There is some hope that that $9 million a year may grow, which would be a good thing—because just to fix the sewers in the greater Buffalo area is a $300 million proposition that is currently without a source of funds.

But as it stands today, 30 years worth of that $9 million-a-year settlement is about to get sunk into a retail, restaurant, and hotel complex in one of the most over-retailed, over-restrauranted, over-hoteled places in America. As hotelier David Hart points out, the structure once known as the Statler Hilton Hotel was a functioning hotel until a local investor convinced public officials to give him millions to turn the E. B. Green-designed Genesee Building into a Hyatt, which created more hotel inventory than has ever been needed. And now there’s more “free” money to build even more hotel inventory, despite a shrinking regional population and a flat demand for hotel space. Creating supply, as restaurateur Mark Goldman says, does not create demand.

Yet despite the well documented subsidy calamities and outright failures of the Bass Pro promise in other markets, Buffalo’s hometown newspaper editorializes endlessly in favor of this permanent misallocation of public funds. Instead of letting independent investors decide whether to put up a hot dog stand in Erie Canal harbor, or a condominium developer taking a shot at selling Lake Erie sunsets to suburb-weary empty-nesters, the current plan of the Erie Canal Harbor Development Corporation and of the Empire State Development Corporation that signs off on its work is to invest 30 years’ worth of our money in creating dozens of parking spaces for recreational vehicles, and another couple of thousand subsidized parking spaces for a downtown that has a huge existing supply of both surface and structured parking, and which has an office vacancy rate of well over 20 percent.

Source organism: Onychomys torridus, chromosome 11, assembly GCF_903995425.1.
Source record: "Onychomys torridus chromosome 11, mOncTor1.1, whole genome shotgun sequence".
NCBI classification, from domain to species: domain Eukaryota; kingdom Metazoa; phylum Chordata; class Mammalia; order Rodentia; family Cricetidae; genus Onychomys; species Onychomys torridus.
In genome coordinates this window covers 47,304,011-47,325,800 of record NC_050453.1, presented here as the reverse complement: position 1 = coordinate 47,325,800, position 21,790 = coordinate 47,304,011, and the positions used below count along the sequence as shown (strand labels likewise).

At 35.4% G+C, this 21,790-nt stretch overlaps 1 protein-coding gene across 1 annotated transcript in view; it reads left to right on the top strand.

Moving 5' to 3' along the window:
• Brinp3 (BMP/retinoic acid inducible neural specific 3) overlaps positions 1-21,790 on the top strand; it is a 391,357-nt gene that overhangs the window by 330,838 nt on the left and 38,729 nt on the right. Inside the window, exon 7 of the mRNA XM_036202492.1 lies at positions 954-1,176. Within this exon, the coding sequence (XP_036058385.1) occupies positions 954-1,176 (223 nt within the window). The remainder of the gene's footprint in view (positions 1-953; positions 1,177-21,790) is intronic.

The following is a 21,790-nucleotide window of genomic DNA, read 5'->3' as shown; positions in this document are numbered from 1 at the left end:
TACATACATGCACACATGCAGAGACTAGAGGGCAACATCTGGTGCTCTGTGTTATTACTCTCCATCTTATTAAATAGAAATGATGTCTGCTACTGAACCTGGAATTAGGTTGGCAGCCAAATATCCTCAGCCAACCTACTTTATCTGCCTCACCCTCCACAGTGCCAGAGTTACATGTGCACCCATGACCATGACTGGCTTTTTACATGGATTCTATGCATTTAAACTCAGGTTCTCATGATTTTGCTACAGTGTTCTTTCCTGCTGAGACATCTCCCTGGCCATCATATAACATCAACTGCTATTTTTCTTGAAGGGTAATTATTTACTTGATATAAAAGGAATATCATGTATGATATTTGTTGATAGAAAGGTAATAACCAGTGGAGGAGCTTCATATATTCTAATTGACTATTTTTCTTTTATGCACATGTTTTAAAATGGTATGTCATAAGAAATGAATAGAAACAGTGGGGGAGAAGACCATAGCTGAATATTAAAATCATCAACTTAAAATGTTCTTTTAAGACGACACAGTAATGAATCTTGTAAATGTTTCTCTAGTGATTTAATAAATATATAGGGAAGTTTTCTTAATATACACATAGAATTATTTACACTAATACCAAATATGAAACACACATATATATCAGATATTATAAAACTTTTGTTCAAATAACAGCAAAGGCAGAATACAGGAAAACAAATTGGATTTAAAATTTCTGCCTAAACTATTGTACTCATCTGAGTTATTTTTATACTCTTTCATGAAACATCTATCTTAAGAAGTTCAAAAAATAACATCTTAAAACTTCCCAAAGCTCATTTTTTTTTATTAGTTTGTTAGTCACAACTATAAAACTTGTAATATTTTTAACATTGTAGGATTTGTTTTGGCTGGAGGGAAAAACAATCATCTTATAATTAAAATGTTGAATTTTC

The mentality that drives this behavior is a poisonous combination of cynicism, despondency, and greed, all promoted by absentee-owned media that suck revenue out of the region while advancing an anti-government, anti-democratic message that strangely includes loud, repeated demands for public funds, but only for private interests these media endorse. The justification: “There’s nothing happening in Buffalo, so we have to do these big projects.”

The discussion in Cleveland will include a presentation on how the old-line media peddle despair, false hope, and cronyism to audiences that may actually be growing weary of that stew. The revitalization movement has allies in the independent alternative media, including RustWire and other blogs, some public radio stations, and the networking of GLUE. The movement also has a potential partner in the White House and its executive agencies, which within the last month let it be known that there’s money available to help do some integrated thinking about transportation, housing, and environmental issues, as we used to say in Buffalo, “side by each.” Cleveland’s meeting may be a first draft of watching folks from municipalities, non-governmental organizations, and colleges set aside magical thinking and work together. And despair, cronyism and absentee landlords be damned.

Bruce Fisher is visiting professor of economics and finance at Buffalo State College, where he directs the Center for Economic and Policy Studies.